The Cat by Emily Bronte
Now that exams are over, I can devote more time to blogging and transcribing and all of that good stuff! So, here is the English translation of Le Chat, Emily's Belgian devoir posted back in March. In this piece, Emily defends cats against those who despise them.
Aside from her arguments, there is another reason to like cats. Cats like the Brontës. Well, at least my cat does. She is a maine coon, known for their strange traits and above-average intelligence as well as size. Among other things she will read my books given the chance (unlike a human being, she prefers reading with her nose in my book rather than over my shoulder). Like some other maine coons she eats with her paws as though she had hands. She also sits upright on her tail with her hind legs out like a child, which gives the impression that she at least considers herself to be a little person as she sits thus on the couch.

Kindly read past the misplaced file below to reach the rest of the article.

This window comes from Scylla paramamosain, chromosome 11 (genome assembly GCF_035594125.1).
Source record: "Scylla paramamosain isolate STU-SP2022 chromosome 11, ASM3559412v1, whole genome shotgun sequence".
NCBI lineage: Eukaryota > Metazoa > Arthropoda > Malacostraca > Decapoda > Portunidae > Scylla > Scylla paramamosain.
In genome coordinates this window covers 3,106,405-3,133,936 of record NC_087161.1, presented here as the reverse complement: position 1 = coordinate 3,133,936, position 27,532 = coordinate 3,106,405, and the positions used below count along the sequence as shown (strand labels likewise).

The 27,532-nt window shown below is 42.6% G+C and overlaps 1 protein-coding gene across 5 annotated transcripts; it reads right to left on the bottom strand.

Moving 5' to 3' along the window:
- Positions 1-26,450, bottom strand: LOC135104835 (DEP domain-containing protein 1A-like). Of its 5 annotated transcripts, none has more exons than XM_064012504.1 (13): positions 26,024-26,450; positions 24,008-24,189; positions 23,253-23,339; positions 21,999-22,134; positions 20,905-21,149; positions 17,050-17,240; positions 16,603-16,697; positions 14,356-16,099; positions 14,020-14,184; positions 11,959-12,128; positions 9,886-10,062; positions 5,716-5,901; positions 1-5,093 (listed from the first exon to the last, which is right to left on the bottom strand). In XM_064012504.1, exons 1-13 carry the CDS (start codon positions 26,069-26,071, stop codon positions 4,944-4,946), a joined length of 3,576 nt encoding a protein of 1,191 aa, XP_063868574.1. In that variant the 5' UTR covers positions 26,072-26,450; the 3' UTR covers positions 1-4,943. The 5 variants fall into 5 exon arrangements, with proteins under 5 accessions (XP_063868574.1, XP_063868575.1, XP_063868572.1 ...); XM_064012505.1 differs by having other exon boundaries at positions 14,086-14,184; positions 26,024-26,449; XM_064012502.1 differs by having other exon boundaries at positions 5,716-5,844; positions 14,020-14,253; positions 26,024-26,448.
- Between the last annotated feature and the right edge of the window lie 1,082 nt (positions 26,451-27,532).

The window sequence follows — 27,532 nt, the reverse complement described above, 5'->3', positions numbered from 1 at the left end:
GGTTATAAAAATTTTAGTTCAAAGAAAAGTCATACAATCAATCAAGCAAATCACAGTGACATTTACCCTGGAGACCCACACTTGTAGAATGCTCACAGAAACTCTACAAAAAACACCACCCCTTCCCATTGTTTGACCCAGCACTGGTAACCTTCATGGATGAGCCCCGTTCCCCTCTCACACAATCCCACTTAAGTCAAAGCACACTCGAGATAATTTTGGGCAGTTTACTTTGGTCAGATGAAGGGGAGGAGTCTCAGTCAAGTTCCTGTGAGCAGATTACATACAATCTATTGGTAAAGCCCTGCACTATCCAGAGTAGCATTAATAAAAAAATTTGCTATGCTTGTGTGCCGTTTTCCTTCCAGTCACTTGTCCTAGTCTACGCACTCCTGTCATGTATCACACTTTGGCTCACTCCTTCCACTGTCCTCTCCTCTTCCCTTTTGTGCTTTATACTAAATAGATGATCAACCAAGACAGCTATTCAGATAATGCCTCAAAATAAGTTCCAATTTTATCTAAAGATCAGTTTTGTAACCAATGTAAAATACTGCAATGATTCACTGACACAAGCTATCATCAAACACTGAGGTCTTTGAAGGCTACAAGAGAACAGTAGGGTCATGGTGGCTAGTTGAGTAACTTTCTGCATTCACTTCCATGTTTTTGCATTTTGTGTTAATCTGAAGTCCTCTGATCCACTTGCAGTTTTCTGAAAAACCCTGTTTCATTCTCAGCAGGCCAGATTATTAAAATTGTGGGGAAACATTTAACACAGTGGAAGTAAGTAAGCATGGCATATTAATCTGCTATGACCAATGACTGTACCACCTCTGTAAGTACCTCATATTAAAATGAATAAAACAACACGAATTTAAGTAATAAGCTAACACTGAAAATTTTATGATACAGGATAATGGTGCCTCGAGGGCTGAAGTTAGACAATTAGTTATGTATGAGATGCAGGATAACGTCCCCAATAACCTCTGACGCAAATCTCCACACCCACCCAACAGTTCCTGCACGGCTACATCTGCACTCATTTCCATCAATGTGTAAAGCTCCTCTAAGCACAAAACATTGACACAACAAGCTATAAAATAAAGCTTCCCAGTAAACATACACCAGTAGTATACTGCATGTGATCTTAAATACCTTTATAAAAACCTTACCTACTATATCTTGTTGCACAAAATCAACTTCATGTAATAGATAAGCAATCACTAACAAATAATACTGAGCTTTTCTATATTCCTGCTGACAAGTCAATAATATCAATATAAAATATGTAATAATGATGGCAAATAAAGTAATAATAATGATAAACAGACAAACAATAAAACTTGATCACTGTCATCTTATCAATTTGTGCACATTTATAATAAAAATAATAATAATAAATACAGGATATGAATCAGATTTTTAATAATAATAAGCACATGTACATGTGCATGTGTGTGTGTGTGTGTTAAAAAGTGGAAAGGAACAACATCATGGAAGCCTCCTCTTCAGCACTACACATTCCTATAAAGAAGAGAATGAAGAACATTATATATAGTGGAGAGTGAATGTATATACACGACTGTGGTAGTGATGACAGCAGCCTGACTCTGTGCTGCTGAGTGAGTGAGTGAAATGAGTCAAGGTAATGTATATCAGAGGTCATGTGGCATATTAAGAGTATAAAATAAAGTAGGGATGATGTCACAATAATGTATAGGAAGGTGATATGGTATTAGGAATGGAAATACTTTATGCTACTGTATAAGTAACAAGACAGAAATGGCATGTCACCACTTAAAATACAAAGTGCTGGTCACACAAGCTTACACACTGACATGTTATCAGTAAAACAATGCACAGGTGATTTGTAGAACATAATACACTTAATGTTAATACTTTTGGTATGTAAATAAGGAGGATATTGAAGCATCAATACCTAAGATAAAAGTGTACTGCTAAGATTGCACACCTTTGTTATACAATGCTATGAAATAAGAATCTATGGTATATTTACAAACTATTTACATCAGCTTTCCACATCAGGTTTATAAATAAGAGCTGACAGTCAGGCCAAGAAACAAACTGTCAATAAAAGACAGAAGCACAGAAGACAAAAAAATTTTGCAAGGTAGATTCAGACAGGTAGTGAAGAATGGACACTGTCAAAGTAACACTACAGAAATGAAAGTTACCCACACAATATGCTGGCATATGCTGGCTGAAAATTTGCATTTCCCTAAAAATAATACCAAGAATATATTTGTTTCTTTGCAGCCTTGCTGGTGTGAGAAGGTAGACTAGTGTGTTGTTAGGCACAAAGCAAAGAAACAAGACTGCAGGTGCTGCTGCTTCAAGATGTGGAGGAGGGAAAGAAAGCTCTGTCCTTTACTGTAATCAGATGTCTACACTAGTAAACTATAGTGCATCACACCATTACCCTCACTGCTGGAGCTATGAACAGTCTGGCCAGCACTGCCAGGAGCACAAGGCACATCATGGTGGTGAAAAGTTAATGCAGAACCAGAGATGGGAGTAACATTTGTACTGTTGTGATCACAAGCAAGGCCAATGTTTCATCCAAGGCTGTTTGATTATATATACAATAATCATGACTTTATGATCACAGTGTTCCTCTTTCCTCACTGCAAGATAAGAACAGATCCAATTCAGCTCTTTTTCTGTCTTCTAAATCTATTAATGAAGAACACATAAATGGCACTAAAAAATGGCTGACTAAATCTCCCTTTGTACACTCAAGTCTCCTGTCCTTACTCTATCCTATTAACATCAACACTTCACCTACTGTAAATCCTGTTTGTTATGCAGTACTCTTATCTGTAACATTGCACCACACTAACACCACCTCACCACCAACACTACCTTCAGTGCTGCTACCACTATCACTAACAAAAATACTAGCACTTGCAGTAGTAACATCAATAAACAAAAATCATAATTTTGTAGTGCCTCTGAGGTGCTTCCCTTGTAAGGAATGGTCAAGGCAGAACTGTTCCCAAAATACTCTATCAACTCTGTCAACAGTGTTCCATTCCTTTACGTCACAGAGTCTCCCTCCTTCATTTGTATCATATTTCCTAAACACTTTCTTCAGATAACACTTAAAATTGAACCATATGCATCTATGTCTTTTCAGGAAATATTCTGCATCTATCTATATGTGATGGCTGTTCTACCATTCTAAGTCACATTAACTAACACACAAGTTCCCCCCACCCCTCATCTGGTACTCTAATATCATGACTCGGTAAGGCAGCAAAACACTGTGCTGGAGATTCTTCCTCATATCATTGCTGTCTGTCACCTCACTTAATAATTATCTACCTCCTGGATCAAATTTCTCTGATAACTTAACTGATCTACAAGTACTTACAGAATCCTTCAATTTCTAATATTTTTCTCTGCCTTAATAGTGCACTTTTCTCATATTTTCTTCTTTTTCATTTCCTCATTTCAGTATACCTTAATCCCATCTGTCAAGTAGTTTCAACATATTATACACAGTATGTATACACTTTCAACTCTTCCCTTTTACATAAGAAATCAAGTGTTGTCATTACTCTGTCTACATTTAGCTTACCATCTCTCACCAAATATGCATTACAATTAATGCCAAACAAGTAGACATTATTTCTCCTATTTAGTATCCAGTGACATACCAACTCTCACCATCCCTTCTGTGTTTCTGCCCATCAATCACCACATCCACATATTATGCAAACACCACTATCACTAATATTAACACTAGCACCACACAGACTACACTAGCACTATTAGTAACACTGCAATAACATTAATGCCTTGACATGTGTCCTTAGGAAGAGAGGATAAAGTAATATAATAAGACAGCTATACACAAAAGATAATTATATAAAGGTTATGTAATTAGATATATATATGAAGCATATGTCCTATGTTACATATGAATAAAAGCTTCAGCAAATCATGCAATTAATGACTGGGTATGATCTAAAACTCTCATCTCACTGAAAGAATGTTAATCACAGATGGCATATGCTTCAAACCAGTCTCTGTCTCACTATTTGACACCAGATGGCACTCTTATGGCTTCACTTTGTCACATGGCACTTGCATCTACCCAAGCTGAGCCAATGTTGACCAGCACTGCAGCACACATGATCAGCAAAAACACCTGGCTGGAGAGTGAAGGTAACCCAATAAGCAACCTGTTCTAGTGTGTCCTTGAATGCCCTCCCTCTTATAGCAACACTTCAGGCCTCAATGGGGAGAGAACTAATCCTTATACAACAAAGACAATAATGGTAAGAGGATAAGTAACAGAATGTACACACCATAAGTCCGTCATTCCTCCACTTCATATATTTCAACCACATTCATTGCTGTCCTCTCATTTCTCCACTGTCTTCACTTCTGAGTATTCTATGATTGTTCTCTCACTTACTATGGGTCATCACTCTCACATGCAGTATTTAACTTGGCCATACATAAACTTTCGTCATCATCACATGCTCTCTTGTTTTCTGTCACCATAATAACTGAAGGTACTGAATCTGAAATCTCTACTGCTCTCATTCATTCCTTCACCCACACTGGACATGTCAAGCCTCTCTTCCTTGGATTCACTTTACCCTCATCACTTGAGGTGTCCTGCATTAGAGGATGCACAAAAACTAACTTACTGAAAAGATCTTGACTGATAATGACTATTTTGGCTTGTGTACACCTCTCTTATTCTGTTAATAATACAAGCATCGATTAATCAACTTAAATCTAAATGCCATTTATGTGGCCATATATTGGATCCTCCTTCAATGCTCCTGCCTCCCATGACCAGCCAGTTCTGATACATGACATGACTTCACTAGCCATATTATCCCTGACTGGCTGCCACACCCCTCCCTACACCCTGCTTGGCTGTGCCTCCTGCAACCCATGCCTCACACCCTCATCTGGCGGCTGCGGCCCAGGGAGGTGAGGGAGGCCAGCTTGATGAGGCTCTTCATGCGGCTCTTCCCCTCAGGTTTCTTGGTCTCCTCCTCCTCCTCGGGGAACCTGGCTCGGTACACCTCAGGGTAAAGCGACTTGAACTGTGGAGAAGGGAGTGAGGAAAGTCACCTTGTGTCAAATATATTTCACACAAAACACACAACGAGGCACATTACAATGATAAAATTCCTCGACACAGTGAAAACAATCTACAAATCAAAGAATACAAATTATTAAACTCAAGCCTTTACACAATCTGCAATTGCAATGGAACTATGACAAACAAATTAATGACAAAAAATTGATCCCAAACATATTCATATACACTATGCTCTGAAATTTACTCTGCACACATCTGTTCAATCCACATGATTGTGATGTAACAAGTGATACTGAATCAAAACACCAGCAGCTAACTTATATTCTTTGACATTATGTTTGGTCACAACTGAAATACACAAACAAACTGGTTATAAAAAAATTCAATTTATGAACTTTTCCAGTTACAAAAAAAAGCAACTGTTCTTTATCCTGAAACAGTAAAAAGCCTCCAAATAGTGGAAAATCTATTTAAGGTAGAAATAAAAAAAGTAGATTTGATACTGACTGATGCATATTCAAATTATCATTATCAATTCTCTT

She watches Brontë adaptations with me. The first time I noticed that she wasn't just spending time with me was when I was watching the musical of Jane Eyre. There's a line where Mr Rochester in Hay Lane describes 'Mr Rochester' as "a thoroughly unpleasant, violent fellow not to be trusted with man nor beast." At this, my cat turned to me and began to paw at my arm until I said: "Yes, I know it isn't true." Her favourite one is the 1973 version of Jane Eyre. It is the only one where she will come from wherever she is to watch it- sitting directly in front of the TV and following it closely (she seems most interested in Mr Rochester, Jane, and Mrs. Fairfax). The very first time she did this I remember her cocking her head to one side just as Jane was saying: "The eccentricity of the proceedings was piquant."